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The Secrets Of St Anne’s Limehouse

September 9, 2023
by the gentle author


Click here to book for my tour through September and October


Tomorrow, Sunday 10th September, I am having a bookstall in Limehouse Town Hall from 12-6pm as part of Limehouse Creates. Please come and say hello, and take the rare opportunity to visit St Anne’s which is open to the public at the same time.


To me, St Anne’s Limehouse has always been the most mysterious of Nicholas Hawksmoor’s churches. So it was the fulfilment of a long-held ambition when I was granted the opportunity to visit the hidden spaces – from the secret chambers high up inside the tower, graven with eighteenth century graffiti, all the way down to the depths of the crypt which harbours the relics of a World War II Air Raid shelter.


Chamber in the tower with a wall of eighteenth century graffiti

Staircase winding ever upward

The workings of the clock with the names of clock-winders chalked on the door

Ladder up to into the tower

Door into the roof

Inside the roof

View from the rear roof towards the tower

In the gallery

In the gallery

In the gallery

Plasterwork above the gallery

Stairs to the gallery

Lamp bracket in the rear vestibule

Clock hand in the shape of an anchor in the vestibule

The font

In the crypt

St Anne’s, Limehouse

You may also like to take a look at 

The Secrets of Christ Church, Spitalfields


Click here to discover more about this autumn’s blog course

11 Responses leave one →
  1. September 9, 2023

    Gorgeous photographs! Wish I was there.

  2. Ellen Savage permalink
    September 9, 2023

    The photo taken inside the roof is beautiful, and I’m assuming that there has been impressive restoration up there. Thank you for these photos. The stunning engineering and design, and the building’s rich history need to be known in this jaded time.

  3. September 9, 2023

    What wonderful atmospheric photos!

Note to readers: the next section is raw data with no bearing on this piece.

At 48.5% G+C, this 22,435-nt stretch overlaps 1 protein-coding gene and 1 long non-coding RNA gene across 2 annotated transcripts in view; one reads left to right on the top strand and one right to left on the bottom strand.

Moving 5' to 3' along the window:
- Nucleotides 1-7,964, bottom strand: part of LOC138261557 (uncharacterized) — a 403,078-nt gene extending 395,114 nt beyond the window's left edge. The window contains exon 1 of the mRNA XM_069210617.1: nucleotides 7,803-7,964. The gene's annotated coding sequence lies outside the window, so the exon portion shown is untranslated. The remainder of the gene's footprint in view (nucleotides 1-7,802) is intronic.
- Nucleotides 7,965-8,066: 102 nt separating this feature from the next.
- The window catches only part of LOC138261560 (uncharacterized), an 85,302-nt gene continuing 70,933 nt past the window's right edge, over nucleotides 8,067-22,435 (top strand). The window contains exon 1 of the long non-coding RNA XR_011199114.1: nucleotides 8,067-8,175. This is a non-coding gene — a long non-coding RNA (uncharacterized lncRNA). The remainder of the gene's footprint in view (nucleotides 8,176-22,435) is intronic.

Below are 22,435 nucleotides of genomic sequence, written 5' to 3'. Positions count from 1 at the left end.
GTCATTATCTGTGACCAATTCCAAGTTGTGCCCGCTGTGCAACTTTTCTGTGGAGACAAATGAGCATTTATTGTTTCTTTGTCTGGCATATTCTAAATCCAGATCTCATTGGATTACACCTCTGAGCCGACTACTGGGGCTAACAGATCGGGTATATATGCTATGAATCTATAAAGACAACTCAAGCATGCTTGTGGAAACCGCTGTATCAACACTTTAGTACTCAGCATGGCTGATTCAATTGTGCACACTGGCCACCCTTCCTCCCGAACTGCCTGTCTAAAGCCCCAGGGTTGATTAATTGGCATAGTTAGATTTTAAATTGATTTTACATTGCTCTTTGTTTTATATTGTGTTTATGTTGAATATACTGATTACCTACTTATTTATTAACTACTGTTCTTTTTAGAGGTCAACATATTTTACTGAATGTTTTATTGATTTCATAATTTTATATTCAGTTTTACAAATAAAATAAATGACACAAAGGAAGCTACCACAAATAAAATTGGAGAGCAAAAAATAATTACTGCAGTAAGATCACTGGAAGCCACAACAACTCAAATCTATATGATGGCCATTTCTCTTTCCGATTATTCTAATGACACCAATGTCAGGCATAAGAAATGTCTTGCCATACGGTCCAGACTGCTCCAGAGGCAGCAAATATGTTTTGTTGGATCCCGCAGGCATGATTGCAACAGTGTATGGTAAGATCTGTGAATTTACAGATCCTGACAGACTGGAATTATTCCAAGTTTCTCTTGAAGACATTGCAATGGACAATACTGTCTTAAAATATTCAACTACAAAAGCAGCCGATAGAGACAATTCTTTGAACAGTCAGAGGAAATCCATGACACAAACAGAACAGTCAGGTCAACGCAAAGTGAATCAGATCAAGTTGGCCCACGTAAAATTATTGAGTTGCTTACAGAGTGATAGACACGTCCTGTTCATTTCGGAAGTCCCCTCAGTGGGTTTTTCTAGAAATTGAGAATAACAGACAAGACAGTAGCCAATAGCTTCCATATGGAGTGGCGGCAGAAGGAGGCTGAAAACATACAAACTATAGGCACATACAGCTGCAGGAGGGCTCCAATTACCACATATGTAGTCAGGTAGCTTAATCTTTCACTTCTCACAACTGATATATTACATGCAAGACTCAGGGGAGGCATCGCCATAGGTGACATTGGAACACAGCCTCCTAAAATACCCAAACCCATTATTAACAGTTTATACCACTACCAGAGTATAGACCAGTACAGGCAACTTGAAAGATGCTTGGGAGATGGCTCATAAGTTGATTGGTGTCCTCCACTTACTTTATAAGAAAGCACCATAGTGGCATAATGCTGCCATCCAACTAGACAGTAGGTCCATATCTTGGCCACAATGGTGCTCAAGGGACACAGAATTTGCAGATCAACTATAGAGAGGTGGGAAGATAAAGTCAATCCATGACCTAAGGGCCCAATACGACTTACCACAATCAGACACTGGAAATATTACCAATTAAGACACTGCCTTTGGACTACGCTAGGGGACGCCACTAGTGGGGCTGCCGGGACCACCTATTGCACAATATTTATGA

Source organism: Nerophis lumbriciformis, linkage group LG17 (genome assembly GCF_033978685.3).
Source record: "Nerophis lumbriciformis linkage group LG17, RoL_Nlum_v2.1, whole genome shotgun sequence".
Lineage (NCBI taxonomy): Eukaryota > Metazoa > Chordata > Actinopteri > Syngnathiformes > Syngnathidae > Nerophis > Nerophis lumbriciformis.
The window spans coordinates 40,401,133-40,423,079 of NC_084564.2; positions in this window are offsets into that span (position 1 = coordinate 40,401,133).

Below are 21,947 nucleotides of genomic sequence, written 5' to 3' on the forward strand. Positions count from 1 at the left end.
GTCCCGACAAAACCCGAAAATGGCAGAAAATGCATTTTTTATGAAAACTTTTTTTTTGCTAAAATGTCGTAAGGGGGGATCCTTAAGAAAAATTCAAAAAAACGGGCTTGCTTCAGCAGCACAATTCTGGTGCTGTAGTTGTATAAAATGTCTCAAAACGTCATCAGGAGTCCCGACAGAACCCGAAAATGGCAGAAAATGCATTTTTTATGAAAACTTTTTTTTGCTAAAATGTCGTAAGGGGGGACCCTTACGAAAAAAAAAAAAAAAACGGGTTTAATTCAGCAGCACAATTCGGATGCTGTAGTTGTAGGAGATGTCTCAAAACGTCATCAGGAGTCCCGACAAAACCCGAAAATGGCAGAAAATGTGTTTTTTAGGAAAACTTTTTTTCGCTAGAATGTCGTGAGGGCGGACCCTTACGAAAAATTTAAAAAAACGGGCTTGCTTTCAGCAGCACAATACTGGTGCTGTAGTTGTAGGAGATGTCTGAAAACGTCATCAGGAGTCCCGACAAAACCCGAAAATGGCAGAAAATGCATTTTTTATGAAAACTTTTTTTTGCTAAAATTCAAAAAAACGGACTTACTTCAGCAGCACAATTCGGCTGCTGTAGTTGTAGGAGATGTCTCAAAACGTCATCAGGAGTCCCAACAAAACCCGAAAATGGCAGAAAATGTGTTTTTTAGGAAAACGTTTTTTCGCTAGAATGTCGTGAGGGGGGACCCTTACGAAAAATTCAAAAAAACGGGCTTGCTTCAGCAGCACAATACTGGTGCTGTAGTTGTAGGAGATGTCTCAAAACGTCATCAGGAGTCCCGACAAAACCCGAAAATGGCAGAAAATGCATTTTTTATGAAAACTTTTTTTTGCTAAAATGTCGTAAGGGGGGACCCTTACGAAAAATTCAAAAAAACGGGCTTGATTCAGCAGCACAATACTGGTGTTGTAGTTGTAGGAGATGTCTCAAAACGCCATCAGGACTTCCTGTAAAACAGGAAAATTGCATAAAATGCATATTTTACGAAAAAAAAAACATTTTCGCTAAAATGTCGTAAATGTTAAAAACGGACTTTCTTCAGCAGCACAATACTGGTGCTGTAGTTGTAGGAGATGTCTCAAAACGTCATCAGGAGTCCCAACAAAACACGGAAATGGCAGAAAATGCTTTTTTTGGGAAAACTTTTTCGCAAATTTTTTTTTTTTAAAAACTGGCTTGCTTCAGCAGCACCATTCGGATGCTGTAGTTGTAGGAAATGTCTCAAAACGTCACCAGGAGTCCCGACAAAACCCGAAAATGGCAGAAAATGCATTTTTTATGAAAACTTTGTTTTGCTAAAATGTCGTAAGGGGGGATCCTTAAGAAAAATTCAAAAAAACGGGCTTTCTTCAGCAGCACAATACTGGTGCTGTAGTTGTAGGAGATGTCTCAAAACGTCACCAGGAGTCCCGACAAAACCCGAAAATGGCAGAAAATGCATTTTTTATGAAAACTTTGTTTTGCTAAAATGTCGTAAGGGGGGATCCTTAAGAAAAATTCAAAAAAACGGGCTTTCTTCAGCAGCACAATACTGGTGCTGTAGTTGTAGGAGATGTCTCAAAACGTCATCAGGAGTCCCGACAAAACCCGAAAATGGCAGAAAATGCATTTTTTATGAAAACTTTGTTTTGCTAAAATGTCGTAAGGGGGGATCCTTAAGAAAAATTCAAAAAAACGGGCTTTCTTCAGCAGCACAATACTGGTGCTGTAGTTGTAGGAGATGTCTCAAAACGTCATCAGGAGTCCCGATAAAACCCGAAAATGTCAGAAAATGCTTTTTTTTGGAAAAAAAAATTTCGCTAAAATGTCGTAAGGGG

4. Bob Gladding permalink
    September 9, 2023

    Thanks GA, always wanted to see the interior with the font where my grandmother was baptised in 1867. Her father was a Vestryman (Churchwarden) there in the 1870’s.

  5. September 9, 2023

    Just wonderful.

    Your talents are so very welcome, cherished, there’s so many from you but this is a fave.

    They remind us of the happy house, when our london crew at arch 10 was a place of greatness.

    As for the madhouse at the other number 10…

  6. Robin permalink
    September 9, 2023

    What utterly gorgeous photos. They evoke the sense of mystery you describe, GA. A sense of architecture in the service of connecting us mere humans to something timeless and sublime.

  7. September 9, 2023

    Great photographs.

    Here’s an off-piste art link that the photo’s made me rememberf – Michael Simpson’s paintings of ladders and leper squints, confessionals and benches.

  8. Sonia Murray permalink
    September 9, 2023

    What beautiful plaster ceiling moldings, GA! The bucket window openings to bring in air and keep out rain are an architectural feature I’d never seen before. Thank you!

  9. Catherine permalink
    September 10, 2023

    What great photos! I’ve only seen the outside but hope to visit the interior one day. The anchor-shaped clock hands are a wonderful reminder of St. Anne’s proximity to the water. Thank you for posting these images.

  10. Rob Cherry permalink
    September 10, 2023

    Lovely photos, the clock at St Anne’s was our living room clock for 20 years, as our windows on Gill Street gave us a wonderful view. Now living in Haarlem in the Netherlands with another church clock tower keeping us connected with chimes throughout the day.

  11. Geraldine permalink
    September 10, 2023

    Thank you for your evocative photos which compelled me to visit the Limehouse event today. Having an historical interest in the area, inspired by discovering ancestral connections, it meant a lot to me to be able finally to go inside St Annes. I even took the tour up to the Bell Tower and rang a bell. That’s a first for me! I’m sorry that I didn’t get to meet the Gentle Author but I did have a very interesting chat about the history of the area with one of the stall holders. I will be back!

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